Director: Park Chan-Wook
Cast: Matthew Goode, Mia Wasikowska, Nicole Kidman
Running time: 99 minutes
After India’s father dies, her Uncle Charlie, who she never knew existed, comes to live with her and her unstable mother. She comes to suspect this mysterious, charming man has ulterior motives and becomes increasingly infatuated with him.
Calling your film Stoker is a bold move, and done with every intent on making the audience think of Bram Stoker, Dracula and all other types of monster tales. It certainly serves as the perfect setter for the frame of mind to be in for this dark, gothic tale. Director Park Chan-Wook is well known for his use of visceral, nasty images, for holding shots for a lot longer than feels comfortable, and for getting right and close on his subjects with contorted camera movements, and one of the first thing you notice with Stoker is just how uncomfortable it is to watch. Within the first ten minutes we see spiders crawling up legs, blisters popping right up by the lens, and eggs being crushed around on a table with an invading and strangely unbearable menace. He gets inside our heads with piercing sounds as we hear every breath, every gulp, every creak, every bite, every sniff and every whisper. Somehow even the slightest things are deeply unsettling. Chan-Wook has tapped into the fact that there’s something we find very uncomfortable about being so intimate with the characters, to the point where even a breath puts us on edge when it feels like they’re breathing on us.
It’s rated 18 by the BBFC for “strong sex, violence and sexualised violence”, yet there are actually very few scenes of anything particularly graphically violent or sexual. There are moments of both, but it’s more regularly the implication rather than the physical action, and it’s the atmosphere that’s so crushingly dark and foreboding that earns it such a high certificate – entirely appropriately.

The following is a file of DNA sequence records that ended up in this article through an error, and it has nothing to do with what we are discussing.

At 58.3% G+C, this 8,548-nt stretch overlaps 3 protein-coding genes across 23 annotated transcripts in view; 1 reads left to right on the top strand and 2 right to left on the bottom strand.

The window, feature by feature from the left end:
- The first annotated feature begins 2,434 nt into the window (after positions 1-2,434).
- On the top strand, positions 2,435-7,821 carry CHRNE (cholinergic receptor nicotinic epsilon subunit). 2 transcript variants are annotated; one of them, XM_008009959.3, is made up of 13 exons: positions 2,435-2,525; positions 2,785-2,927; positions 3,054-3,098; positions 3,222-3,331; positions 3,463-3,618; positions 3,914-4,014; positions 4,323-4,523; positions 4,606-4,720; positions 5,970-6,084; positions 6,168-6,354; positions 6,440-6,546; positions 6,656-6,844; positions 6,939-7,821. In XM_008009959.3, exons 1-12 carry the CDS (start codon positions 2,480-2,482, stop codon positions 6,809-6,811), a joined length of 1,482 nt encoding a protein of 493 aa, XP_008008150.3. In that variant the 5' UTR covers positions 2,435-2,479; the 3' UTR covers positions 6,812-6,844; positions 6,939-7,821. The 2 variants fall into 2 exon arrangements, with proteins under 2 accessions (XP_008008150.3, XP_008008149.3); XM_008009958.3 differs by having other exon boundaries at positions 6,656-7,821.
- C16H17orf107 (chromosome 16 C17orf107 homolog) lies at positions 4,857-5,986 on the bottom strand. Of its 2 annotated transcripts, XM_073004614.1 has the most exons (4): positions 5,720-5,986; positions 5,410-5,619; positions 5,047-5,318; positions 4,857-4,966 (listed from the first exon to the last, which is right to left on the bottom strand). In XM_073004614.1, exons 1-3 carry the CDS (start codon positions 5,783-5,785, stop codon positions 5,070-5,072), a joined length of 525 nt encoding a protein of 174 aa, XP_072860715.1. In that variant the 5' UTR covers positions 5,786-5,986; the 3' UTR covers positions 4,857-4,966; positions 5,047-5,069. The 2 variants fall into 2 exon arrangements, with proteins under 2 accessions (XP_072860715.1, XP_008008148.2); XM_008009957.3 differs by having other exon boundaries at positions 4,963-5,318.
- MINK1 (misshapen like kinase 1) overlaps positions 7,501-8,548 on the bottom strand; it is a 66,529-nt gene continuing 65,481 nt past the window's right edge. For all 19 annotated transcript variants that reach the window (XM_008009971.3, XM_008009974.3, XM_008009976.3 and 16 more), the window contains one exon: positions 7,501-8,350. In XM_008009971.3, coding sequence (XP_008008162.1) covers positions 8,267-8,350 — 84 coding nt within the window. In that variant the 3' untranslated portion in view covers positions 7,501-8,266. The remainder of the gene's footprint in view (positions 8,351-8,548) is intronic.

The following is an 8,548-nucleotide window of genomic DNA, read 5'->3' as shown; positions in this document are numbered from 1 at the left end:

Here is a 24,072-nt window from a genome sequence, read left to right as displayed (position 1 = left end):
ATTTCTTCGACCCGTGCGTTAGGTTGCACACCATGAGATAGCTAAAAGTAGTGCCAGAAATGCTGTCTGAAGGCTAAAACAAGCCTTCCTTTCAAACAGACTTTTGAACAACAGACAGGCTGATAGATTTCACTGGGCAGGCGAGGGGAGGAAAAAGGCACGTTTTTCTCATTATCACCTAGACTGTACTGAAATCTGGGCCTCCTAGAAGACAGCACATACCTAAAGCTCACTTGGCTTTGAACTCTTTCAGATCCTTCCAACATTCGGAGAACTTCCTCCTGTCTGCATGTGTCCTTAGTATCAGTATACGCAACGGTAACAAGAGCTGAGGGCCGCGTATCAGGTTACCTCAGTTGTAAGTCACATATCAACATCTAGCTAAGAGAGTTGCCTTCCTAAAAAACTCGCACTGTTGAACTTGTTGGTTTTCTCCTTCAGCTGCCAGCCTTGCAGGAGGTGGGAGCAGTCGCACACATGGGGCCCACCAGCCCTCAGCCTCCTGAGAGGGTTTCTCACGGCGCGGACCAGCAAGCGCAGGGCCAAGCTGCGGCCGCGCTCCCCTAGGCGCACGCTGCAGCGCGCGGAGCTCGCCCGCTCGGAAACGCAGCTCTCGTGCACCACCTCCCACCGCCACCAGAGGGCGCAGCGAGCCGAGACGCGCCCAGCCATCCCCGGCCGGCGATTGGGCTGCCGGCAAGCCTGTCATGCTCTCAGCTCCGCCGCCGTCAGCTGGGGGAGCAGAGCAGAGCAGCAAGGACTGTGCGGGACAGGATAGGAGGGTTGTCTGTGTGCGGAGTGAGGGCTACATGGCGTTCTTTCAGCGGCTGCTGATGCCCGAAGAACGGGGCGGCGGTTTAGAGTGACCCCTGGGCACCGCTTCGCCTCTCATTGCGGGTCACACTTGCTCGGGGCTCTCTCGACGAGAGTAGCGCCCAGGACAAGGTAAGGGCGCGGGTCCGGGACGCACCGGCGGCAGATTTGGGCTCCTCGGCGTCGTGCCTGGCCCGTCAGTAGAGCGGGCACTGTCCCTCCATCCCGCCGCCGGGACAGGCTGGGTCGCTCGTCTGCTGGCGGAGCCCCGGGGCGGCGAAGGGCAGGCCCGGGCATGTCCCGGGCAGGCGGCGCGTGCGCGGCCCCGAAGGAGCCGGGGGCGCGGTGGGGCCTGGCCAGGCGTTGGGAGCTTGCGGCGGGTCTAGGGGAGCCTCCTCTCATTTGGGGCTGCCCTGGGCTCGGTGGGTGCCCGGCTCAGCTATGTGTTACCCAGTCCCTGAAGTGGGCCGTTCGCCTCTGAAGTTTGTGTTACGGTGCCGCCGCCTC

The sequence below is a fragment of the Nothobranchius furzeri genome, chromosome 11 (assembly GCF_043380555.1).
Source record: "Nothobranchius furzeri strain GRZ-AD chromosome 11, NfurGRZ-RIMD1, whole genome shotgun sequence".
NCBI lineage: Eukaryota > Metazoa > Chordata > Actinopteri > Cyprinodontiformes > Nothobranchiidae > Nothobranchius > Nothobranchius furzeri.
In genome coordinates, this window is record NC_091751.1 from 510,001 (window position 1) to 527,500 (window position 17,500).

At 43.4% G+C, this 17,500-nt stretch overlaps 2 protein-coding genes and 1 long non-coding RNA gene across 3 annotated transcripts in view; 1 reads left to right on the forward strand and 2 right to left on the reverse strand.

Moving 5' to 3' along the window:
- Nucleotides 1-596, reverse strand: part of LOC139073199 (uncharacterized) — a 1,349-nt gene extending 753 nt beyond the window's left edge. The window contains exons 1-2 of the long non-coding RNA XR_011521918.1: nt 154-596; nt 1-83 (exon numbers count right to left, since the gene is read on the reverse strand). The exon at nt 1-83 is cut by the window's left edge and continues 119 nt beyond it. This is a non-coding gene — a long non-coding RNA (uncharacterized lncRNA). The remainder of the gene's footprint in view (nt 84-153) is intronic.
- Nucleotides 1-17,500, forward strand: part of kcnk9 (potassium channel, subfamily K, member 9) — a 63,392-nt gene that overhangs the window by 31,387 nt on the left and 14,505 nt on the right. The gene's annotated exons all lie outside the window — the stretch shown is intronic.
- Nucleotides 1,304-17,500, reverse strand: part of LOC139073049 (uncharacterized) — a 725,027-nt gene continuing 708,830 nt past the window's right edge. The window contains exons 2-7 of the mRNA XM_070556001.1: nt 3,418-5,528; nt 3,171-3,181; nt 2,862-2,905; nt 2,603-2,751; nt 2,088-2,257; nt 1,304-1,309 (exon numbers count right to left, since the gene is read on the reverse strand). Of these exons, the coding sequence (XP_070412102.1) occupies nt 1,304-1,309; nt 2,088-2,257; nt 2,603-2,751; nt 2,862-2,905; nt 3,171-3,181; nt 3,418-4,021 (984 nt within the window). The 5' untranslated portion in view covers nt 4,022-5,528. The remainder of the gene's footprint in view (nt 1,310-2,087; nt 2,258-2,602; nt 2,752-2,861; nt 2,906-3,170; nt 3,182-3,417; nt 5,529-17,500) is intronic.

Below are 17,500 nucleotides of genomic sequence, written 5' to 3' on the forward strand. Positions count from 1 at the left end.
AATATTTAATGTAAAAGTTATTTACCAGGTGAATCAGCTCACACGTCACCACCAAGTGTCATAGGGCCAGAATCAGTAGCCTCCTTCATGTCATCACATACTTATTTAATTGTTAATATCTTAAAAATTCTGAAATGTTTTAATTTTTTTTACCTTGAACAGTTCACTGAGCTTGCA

There’s a distinctly Hitchcockian vibe going on in the film, with writer Wentworth Miller (yeah, the guy from Prison Break) citing the great director’s movie Shadow of a Doubt as a direct influence. The plot is essentially the same, with only smaller details changed, and even Mathew Goode’s Uncle Charlie shares the same name as Joseph Cotten’s sinister character in Hitchcock’s professed favourite of his own films. Evoking Hitchock is always a gamble, but in this instance it paid off. Importantly it pays homage to Shadow of a Doubt rather than simply remind us of how much better it is.
There are further parallels to Hitchcock through Goode’s truly chilling performance. He bears a striking resemblance to Anthony Perkins’ Norman Bates in Psycho, both in looks and personality. Both characters hide their inner psychotic workings under a veneer of boyish good looks and immeasurable charm, and at a glance look like normal, pleasant young men, but through their eyes you can see something hidden. Some evil working inside.
Mia Wasikowska, too, is electric as troubled and erratic young India. Her performance is one of intrigue and mystery, in that we never quite know quite what’s going on inside her head, and there’s a cold, ambiguous edge that suggests maybe she’s just as crazy as Charlie. The only performance that I felt didn’t work so well was Nicole Kidman’s. I’m finding it tough to pinpoint exactly what was wrong with it, but it just felt a little wooden and contrived. Where Goode and Wasikowska were completely magnetic and believable, she just seemed to be trying too hard to keep up.
Chan-Wook has made his entry into Western cinema with a punch. One of the quotes from the trailer is: “Like nothing you’re expecting”, and I can’t really think of a better way to put it than that. It’s an uncomfortable and thoroughly unsettling watch, but at the same time utterly captivating.